When Sukjong died in 1720, he told Yi Yi-myoung to name Yeoning-gun as Gyeongjong's heir, but in the absence of a historiographer or scribe, there was no record. During his time there was resentment for his low-born origins; the Noron faction of the bureaucracy pressured King Gyeongjong to step down in favor of his half-brother Prince Yeoning. In 1720, two months after the King's enthronement, Prince Yeoning was installed as Royal Prince Successor Brother; this aggravated the power struggle and led to a great massacre, namely the Shinim literati purges. The Norons sent messages to the king to no effect while the opposing Soron faction used this to their advantage – claiming the Noron were trying to usurp power and subsequently getting their rival faction removed from several offices. Members of the Soron faction came up with an idea to assassinate the heir under the pretence of hunting for a white fox said to be haunting the palace, but Yeoning-gun sought shelter with his stepmother, Queen Dowager Inwon, who protected him and he was able to stay alive.
Afterwards, he told his half-brother the king that he rather would live as a commoner. On 11 October 1724, King Gyeongjong died. Soron accused Prince Yeoning of having something to do with his brother's death due to the earlier attempt by the Noron faction to have him replace Gyeongjong on the throne, but historians now agree that he could have died of eating contaminated seafood, as to the symptoms of the illness that caused his death. Homer Hulbert described this in his book The History of Korea where he said, "But we may well doubt the truth of the rumor, for nothing, told of that brother indicates that he would commit such an act, in the second place a man who will eat shrimps in mid-summer, that have been brought 30 miles from the sea without ice might expect to die." On 16 October 1724, Prince Yeoning ascended the throne as the 21st ruler of Joseon. King Yeongjo was a Confucian monarch, is said to have had a greater knowledge of the classics than his officials. During the reign of Yeongjo and his grandson Jeongjo, Confucianization was at its height, as well as the economic recovery from the wars of the late 16th and early 17th centuries.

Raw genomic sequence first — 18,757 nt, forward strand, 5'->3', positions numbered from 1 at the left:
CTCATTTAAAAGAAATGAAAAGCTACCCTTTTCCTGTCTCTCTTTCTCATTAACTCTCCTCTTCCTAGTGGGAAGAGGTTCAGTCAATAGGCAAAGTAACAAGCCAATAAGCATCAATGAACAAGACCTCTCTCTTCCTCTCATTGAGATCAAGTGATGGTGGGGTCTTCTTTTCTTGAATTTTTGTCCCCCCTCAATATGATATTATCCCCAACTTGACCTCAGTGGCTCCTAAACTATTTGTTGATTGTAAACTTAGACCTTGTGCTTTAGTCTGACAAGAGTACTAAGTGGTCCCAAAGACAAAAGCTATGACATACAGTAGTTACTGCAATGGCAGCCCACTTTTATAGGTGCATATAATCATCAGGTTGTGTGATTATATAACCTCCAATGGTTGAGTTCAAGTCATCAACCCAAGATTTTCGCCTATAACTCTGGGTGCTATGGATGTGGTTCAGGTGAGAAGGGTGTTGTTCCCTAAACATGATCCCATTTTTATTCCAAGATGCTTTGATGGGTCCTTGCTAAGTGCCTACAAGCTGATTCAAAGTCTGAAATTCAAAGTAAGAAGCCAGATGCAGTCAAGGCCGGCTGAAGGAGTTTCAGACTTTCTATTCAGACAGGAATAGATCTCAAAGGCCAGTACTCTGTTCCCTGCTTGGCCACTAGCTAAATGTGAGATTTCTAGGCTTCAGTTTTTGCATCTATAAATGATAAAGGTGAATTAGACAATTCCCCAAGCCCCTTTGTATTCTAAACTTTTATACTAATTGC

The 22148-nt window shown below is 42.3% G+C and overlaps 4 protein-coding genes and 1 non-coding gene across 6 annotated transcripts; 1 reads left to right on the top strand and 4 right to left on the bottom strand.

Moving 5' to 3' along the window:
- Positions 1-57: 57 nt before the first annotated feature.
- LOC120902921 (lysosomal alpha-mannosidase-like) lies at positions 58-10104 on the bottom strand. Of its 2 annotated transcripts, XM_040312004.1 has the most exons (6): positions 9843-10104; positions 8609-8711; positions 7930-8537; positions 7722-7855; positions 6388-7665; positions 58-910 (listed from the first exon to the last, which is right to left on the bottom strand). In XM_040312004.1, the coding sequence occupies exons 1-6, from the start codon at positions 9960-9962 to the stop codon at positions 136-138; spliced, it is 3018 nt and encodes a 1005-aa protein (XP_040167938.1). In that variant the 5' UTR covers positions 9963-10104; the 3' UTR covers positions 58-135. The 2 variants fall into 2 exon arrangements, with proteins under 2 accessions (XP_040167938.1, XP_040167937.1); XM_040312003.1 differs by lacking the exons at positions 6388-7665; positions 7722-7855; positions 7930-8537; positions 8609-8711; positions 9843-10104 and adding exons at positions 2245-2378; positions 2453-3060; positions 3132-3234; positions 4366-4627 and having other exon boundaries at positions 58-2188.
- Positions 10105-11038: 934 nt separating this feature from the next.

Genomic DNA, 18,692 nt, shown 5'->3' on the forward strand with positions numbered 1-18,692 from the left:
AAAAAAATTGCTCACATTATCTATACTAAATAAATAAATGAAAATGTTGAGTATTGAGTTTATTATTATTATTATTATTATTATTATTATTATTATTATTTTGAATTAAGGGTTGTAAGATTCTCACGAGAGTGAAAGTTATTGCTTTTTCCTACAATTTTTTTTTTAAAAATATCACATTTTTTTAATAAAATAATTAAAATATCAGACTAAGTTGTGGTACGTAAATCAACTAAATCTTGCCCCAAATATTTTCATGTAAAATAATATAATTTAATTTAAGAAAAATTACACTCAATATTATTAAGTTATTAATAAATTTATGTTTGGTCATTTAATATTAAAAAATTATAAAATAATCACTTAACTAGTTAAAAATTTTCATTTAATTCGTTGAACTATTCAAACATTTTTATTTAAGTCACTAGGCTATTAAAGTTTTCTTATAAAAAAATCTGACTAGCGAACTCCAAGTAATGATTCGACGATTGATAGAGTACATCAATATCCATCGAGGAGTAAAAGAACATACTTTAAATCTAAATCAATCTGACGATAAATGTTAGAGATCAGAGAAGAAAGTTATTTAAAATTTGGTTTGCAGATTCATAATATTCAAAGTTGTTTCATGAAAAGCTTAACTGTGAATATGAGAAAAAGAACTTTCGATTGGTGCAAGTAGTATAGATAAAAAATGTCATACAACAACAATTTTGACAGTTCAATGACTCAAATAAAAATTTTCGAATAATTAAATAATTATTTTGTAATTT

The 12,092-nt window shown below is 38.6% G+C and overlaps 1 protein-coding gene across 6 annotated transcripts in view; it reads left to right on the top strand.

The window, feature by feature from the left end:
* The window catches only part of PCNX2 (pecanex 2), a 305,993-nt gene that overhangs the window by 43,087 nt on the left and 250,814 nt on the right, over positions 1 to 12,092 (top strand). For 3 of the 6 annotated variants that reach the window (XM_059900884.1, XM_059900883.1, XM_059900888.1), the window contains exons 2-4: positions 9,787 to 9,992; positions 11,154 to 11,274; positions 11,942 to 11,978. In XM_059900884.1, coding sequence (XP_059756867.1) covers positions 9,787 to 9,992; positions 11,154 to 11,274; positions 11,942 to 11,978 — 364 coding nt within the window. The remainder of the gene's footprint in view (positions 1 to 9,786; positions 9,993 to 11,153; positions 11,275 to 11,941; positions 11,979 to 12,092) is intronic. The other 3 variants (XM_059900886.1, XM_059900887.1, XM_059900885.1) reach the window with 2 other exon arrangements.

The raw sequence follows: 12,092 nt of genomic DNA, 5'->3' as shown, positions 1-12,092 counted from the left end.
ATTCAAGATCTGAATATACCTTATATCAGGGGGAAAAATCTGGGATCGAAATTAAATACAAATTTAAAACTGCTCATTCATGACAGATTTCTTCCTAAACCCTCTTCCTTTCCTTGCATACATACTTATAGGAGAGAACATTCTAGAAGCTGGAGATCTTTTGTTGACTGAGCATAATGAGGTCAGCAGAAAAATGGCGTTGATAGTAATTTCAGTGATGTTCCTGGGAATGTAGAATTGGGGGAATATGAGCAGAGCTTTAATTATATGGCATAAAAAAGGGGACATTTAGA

His rulership has been called one of the most brilliant reigns of all the Joseon Dynasty. Yeongjo worried for his people. Annals of the Joseon Dynasty record that one day in the 4th year of his reign, King Yeongjo woke up to the sound of early morning rain and said to his courtiers, Oh dear! We have had flood and famines for the past four years because of my lack of virtue, this year we went through an unprecedented revolt by a traitor named Yi In-jwa. How can my poor people manage their livelihood under such hardship? There is an old saying,'War is always followed by a lean year.' However, we haven’t had a big famine for the past two years and we pin our hopes on a good harvest this year. Yet I am still nervous because, while the season for harvesting is around the corner, there is no way of knowing if there will be a flood or drought before then. Nobody knows whether a cold rain will pour and flood the fields awaiting harvest. My lack of goodness might bring upon us such awful things. How can I earn the sympathy of heavens if I do not self-reflect and make efforts myself?
I should start with reflecting on myself. Yeongjo worried; the King ordered his courtiers to reduce taxes on the people and decrease the number of dishes in his own meals. Reducing the range of foods he ate was a decision made out of concern for his starving people. One early morning 25 years circa 1753, the continuous rain reminded Yeongjo of the flood during the 4th year of his reign, when he had eaten less food: "Oh! Floods and droughts happen because I lack virtue. I am much older than that year, but how can my compassion for the people and will to work hard for them be less than back then?". Yet again, Yeongjo ordered a reduction in the number of dishes on his dining table. People around him described him as an articulate, bright and kind King, he was penetrating in quick of comprehension. Yeongjo realising the detrimental effect on state administration of factional strife during the latter half of the 17th century, attempted to end factional strife as soon as he ascended the throne. Yeongjo reinstated the short-lived universal military ser